A eu­logy for old Goa

The Myanmar Times - - The Pulse -

SOME­TIMES, when the sun is set­ting over a vil­lage called Al­dona, and the evening bread is de­liv­ered on the backs of bi­cy­cles, you can con­vince your­self that Goa is all right. When Regi­nald or Tul­si­das or Lata or Maria stand at the front gate speak­ing to that passerby at dusk, and the urak sea­son starts slip­ping into the feni days, so all you smell on the road is the arch fer­men­ta­tion of cashew ap­ples: Yes, it’s OK.

But then you think about the beaches, the ones with the plas­tic bags in the wa­ter, which you mis­took for jel­ly­fish, and the shards of glass from the beer bot­tles car­ried into the waves, which now churn with sewage from the sep­tic tanks. Those beaches; you can for­get those beaches.

And the hills and road­sides, cov­ered in garbage, blos­som­ing like wild­flower. And the earth in­land that min­ing has stripped bare and turned rust-red, leav­ing pea­cocks dead from con­tam­i­nated ground­wa­ter. The Man­dovi River, too, full of float­ing casi­nos and ef­flu­ent. You can for­get these things. And you can re­mem­ber Goa’s ghosts.

My hus­band and I moved to north Goa eight years ago, though I first vis­ited with my fam­ily 30 years ago, when I was four: We drove down from Bom­bay in the car, my brother see­ing his first nud­ist on the beach, his mind blown. This time we came so I could study yoga, and we re­alised there was no rea­son to leave. Goa was beau­ti­ful, laid-back yet ex­cit­ing, a meet­ing place for the world. Sure, there were prob­lems. But the beaches! The restau­rants! The mu­sic, and the peo­ple!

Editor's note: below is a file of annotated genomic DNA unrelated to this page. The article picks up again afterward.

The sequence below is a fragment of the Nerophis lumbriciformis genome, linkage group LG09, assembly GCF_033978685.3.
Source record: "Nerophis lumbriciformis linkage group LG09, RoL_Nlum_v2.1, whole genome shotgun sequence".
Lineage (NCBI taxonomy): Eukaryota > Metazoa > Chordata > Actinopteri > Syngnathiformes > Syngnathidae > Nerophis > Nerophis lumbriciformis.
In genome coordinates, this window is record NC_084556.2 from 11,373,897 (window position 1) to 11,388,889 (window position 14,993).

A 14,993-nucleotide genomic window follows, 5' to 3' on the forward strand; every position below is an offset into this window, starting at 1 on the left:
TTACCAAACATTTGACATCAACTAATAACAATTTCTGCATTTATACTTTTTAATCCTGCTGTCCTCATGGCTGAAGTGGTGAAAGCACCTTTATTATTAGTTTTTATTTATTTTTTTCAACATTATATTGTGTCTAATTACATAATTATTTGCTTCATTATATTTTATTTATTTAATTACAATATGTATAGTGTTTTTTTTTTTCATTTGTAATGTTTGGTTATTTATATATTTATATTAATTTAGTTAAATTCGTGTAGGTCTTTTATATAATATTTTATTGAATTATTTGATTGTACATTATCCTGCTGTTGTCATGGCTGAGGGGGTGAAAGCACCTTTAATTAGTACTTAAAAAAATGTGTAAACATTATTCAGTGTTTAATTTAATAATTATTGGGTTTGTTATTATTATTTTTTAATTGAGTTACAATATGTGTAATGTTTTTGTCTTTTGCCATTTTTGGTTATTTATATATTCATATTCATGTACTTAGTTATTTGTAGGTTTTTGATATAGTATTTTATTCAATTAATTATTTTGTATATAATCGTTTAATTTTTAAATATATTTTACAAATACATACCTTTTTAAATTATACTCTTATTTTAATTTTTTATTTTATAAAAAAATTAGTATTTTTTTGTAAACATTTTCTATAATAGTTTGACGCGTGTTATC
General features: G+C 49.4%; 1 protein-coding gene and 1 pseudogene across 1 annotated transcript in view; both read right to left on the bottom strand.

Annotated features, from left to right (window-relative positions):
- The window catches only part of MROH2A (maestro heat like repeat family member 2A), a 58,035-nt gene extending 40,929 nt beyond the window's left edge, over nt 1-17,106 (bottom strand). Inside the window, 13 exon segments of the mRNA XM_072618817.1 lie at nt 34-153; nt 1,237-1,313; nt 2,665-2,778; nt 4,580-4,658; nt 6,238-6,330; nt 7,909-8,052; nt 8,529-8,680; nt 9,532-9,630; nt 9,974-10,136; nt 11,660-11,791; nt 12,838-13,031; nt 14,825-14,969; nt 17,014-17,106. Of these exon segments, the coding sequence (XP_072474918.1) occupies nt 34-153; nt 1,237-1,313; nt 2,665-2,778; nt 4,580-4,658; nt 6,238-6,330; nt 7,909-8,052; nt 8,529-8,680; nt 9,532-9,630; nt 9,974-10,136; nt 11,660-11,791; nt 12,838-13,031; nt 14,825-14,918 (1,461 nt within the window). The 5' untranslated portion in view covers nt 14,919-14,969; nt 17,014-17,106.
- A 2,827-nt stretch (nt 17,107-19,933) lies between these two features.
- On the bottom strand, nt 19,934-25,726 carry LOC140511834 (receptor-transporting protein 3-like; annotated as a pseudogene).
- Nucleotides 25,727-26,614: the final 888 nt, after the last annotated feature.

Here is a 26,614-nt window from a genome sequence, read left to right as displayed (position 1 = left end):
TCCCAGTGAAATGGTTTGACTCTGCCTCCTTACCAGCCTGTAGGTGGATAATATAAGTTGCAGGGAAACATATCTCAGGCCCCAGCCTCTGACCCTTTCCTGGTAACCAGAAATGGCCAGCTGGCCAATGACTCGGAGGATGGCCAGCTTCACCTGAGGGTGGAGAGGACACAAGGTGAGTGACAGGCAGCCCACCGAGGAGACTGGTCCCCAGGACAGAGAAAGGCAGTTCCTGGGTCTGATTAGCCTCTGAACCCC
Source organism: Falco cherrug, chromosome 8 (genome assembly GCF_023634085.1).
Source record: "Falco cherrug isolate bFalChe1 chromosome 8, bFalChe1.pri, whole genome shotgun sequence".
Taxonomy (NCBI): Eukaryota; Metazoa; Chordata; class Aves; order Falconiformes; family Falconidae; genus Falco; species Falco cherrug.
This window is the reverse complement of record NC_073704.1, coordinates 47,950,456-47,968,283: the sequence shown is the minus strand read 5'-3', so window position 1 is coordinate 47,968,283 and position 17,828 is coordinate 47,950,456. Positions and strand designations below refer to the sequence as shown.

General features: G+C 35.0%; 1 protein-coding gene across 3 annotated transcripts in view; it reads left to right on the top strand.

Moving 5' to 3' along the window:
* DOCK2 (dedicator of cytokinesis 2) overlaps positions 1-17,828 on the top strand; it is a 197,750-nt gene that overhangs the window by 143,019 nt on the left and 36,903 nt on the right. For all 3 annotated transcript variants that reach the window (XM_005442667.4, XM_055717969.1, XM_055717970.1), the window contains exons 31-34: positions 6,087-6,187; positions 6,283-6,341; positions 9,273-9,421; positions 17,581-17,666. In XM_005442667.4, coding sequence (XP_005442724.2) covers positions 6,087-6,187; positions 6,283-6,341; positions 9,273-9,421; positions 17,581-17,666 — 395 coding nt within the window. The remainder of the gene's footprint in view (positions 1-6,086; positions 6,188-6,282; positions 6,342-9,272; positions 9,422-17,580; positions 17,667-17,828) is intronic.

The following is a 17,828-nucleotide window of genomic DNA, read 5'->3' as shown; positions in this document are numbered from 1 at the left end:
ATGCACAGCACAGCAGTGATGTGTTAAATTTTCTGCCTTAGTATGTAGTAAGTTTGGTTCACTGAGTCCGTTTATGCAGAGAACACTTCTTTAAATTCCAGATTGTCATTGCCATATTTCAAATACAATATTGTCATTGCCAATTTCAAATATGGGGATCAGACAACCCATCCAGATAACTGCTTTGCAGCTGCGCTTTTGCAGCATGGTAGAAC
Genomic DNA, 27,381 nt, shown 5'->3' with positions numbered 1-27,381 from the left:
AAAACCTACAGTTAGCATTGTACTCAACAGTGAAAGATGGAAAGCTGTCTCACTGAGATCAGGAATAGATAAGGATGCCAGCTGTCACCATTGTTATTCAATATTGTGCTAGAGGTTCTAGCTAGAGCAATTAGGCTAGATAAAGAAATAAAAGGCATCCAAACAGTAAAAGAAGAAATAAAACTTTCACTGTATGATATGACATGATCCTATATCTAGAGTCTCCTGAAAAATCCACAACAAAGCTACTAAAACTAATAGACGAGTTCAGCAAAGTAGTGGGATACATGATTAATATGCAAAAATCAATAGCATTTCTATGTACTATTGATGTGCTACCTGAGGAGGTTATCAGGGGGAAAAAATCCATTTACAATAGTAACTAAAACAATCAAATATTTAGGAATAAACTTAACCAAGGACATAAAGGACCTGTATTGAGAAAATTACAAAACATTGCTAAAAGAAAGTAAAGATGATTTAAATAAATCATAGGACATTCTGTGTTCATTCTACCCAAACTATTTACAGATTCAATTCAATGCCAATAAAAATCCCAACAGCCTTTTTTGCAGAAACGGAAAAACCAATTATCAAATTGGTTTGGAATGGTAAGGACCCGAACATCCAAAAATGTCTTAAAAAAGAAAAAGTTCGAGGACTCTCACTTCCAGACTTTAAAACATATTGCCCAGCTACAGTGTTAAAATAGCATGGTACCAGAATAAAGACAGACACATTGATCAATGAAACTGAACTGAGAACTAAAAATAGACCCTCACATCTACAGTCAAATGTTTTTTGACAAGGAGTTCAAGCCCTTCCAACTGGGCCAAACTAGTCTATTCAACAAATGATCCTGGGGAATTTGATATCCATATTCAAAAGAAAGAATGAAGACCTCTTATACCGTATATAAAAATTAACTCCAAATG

It was about four years ago when the doubts first crept in. We no­ticed how swim­ming in the sea would leave us with a sore throat or in­fect a cut. We could no longer pre­tend the garbage piles on the As­sagao, Si­olim and Parra hills weren’t get­ting worse. We saw the trickle of new con­struc­tion be­com­ing a tor­rent. And, look­ing around, we re­alised many who had cre­ated Goa’s cul­ture were now look­ing else­where: lo­cals sought Por­tuguese pass­ports; for­eign­ers talked about Cam­bo­dia or weighed the mer­its of stay­ing in Europe, say­ing the good days were over. On bal­ance, it was still worth it. And our vil­lage of As­sagao – we said – was spe­cial, hid­den from the cor­rupted beach-belt; things would be fine.